Docklands Light Railway launches 6km Olympics link

A train awaits departure time from Stratford International on the opening day

A NEW LINE on the Docklands Light Railway in London was opened without ceremony on 31 August.

The 6km link has added a second DLR route to Stratford, starting at Canning Town and running along part of the alignment of the former North London Line between Stratford and North Woolwich, which closed in December 2006.

Trains on the route continue beyond the main station at Stratford via a newly-built section to Stratford International, where a two-platform terminus has been provided.

Although still well in time for the Olympics the line is more than a year late, having been due to open in July last year. TfL has attributed this to 'contractual difficulties'.

The former NLR section has gained three new stations – at Stratford High Street, Abbey Road and Star Lane – plus an interchange with the Jubilee Line and c2c at West Ham, where the former NLR island platform has been widened and modernised for light rail.

DLR managing director Jonathan Fox joined passengers and reporters trying out the new line, and told Railnews that although there are no further lines currently under construction, the DLR still has longer-term plans.

“The line to Dagenham Dock and Barking will happen one day,” he said. “It's a natural extension for us, even though the funding was not available to take the scheme forward some years ago.”

He also revealed that some preliminary work has been done on the rumoured westwards extension from Bank to Charing Cross, and even possibly onwards to Victoria.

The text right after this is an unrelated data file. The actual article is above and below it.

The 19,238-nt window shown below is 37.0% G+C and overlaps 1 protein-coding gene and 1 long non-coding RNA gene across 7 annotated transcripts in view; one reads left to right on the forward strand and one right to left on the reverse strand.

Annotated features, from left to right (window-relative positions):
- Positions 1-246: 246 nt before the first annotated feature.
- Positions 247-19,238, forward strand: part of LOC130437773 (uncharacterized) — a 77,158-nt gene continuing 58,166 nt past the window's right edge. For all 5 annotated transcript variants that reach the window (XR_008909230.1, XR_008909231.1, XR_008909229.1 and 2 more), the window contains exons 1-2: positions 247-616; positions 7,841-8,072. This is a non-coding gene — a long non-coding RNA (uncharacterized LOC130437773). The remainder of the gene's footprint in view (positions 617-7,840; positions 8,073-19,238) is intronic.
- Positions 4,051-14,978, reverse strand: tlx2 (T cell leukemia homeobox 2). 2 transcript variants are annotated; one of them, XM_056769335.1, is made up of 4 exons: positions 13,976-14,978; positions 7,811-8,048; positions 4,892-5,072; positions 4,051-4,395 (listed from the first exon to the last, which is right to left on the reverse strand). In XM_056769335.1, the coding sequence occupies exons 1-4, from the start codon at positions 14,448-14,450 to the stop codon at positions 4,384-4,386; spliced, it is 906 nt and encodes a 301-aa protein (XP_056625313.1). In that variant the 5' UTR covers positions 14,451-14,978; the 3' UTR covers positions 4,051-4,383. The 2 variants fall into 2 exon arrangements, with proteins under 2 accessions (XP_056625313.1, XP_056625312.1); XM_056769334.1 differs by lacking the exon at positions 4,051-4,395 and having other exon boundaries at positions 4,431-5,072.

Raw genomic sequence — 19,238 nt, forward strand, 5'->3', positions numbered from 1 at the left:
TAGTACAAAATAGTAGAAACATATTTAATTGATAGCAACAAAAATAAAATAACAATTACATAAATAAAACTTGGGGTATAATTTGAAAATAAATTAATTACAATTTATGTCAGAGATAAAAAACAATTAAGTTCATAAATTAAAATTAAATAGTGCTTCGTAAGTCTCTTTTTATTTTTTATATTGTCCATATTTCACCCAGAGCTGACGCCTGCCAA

“We have researched the possibilities,” he said. “There is a pair of existing unused tube tunnels from Aldwych to Charing Cross which we believe our trains could use, even if some track lowering proved to be necessary.”

He added: “It is early days, but it could happen. One big problem would be fitting the new DLR sections in between all the existing tunnels. Underground London is very crowded. But even so, this new line to Stratford means that the DLR has grown tremendously since the 1980s."

Ridership on the 46km system is now approaching 80 million annually, and the second Stratford line will play a crucial role during the Olympics next year.

“We are running a 10 minute headway off-peak and 8 mins in the peaks, mainly by extending the previous Beckton-Canning Town short workings,” Mr Fox said. “But we can offer much shorter headways if we need to, particularly between the two Stratford stations, where we can expect to be really tested next summer. There is a turnback at Stratford Regional and we've already provided a second platform at International on a 'just in case' basis, so we could run some supplementary shuttles on that section."

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